"Mothering through Islam": Narratives of Religious Identity in London
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AbstractThis paper draws upon research with mothers of diverse Muslim backgroundsin London to explore how these women use ‘conservative’ interpretations ofIslamic beliefs and practices to underpin their parenting strategies. In particularthe paper looks at how mothers use religion as a frame to make sense of andgive meaning to their experiences and encounters in Britain. We suggest thatthe women use Islam in four key ways: (i) as a framework for teaching theirchildren right and wrong, (ii) as a means of protecting children from the ‘moral’dangers of British society, (iii) as an authoritative voice that reinforces parentingand (iv) as a means of critiquing specific aspects of both the traditional andBritish culture in which they live and daily negotiate their different cultural andreligious belonging. In attempting to instil religious values in their London-basedchildren, these mothers have to negotiate the hostility that Islam increasinglyprovokes in British society’s public arenas.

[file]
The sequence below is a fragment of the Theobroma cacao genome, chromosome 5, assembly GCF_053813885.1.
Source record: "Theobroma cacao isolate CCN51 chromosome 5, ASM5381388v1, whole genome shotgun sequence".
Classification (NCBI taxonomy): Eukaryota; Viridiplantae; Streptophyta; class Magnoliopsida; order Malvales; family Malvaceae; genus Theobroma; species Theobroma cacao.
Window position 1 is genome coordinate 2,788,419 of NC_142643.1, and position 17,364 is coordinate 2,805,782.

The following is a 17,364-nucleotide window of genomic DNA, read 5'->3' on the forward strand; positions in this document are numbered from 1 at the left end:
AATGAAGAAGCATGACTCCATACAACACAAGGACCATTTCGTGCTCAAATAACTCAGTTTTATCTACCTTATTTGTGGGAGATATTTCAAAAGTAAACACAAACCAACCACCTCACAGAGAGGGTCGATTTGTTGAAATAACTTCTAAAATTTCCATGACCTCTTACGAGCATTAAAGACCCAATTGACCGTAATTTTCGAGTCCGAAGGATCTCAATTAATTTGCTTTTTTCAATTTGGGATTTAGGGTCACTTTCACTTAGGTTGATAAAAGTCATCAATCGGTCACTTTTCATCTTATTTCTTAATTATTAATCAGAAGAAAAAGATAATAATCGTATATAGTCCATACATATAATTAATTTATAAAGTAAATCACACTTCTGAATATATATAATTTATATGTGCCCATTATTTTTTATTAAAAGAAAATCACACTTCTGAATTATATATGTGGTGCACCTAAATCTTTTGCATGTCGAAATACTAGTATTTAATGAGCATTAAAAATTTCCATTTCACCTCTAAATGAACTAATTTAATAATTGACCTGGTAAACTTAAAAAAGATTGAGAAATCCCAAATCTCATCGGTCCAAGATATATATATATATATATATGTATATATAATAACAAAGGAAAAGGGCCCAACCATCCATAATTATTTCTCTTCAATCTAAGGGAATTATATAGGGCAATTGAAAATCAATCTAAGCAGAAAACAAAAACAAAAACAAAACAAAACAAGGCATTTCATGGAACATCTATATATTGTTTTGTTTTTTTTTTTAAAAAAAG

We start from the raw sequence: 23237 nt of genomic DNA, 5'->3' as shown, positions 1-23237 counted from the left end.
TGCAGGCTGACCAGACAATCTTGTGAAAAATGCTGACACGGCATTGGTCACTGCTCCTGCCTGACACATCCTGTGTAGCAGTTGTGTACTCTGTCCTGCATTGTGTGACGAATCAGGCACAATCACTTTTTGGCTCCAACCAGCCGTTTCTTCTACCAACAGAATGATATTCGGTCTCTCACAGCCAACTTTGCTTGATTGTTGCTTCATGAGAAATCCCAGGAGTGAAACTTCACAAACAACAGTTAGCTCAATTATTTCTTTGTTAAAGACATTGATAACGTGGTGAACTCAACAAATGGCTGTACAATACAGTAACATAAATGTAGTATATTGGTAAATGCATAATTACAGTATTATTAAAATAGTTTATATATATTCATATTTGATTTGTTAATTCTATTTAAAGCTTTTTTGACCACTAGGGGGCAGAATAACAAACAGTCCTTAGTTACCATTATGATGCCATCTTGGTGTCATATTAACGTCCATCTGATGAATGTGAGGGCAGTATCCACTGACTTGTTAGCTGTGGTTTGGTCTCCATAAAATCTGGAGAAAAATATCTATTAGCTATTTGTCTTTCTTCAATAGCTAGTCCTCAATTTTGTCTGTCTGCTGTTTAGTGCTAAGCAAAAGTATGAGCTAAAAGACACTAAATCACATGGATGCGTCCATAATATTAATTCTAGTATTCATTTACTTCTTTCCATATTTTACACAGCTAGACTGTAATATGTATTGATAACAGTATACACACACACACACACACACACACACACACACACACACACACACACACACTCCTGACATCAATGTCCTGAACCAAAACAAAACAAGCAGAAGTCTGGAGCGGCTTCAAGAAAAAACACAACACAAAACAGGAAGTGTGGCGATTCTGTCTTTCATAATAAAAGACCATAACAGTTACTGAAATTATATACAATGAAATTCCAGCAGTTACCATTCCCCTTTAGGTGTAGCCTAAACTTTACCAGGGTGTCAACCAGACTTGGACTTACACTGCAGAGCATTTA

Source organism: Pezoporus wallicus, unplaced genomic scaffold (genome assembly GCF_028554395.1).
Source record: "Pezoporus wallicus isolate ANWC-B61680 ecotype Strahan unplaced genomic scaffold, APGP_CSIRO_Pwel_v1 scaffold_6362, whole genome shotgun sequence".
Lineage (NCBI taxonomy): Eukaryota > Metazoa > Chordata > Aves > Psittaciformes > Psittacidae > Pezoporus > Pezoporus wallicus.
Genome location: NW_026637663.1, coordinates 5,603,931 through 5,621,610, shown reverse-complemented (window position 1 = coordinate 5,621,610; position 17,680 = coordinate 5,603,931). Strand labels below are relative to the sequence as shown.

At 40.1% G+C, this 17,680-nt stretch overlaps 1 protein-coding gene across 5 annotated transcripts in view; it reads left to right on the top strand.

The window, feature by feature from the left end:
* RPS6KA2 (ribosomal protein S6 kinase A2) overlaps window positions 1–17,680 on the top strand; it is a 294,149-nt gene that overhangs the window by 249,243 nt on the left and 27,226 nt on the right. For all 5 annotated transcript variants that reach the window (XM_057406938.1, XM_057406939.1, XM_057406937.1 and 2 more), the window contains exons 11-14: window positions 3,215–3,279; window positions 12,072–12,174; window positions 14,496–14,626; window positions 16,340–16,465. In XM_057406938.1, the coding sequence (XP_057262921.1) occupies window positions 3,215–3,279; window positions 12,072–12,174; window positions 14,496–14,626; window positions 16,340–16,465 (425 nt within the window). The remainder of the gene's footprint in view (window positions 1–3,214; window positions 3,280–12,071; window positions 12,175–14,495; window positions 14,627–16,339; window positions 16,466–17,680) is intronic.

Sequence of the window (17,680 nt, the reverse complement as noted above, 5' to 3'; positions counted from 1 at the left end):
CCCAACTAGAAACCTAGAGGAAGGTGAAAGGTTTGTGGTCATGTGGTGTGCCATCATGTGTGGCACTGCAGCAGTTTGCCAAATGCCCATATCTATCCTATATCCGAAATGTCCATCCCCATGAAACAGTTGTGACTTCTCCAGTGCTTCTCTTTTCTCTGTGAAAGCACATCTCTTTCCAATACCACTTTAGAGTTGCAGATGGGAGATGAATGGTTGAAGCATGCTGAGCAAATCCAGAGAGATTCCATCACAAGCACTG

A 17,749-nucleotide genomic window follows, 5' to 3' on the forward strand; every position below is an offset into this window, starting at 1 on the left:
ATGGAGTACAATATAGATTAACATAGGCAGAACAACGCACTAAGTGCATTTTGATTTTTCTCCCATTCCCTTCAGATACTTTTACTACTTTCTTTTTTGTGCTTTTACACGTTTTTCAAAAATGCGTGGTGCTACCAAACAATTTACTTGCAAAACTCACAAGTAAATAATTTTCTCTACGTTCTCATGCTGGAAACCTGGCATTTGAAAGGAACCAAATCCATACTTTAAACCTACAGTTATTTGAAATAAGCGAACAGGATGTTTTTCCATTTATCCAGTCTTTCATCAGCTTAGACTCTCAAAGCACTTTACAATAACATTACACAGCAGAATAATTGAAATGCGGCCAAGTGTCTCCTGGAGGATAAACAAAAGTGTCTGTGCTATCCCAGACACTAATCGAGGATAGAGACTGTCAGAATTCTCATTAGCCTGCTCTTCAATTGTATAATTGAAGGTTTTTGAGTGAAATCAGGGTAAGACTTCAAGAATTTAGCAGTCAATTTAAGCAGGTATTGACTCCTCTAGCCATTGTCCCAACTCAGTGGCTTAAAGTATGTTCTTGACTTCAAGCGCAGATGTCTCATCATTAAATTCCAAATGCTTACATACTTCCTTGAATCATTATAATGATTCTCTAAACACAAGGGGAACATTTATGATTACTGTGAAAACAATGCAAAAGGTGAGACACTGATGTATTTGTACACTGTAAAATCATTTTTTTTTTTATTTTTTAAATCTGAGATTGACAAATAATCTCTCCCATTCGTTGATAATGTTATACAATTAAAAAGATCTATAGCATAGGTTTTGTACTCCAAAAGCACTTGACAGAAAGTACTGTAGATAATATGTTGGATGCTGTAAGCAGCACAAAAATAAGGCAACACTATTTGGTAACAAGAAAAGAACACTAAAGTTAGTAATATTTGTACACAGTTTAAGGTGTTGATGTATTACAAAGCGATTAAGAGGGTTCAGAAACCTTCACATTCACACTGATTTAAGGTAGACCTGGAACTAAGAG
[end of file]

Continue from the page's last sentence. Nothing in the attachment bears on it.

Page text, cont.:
Religion and Gender 3(1), 90-107 (2013)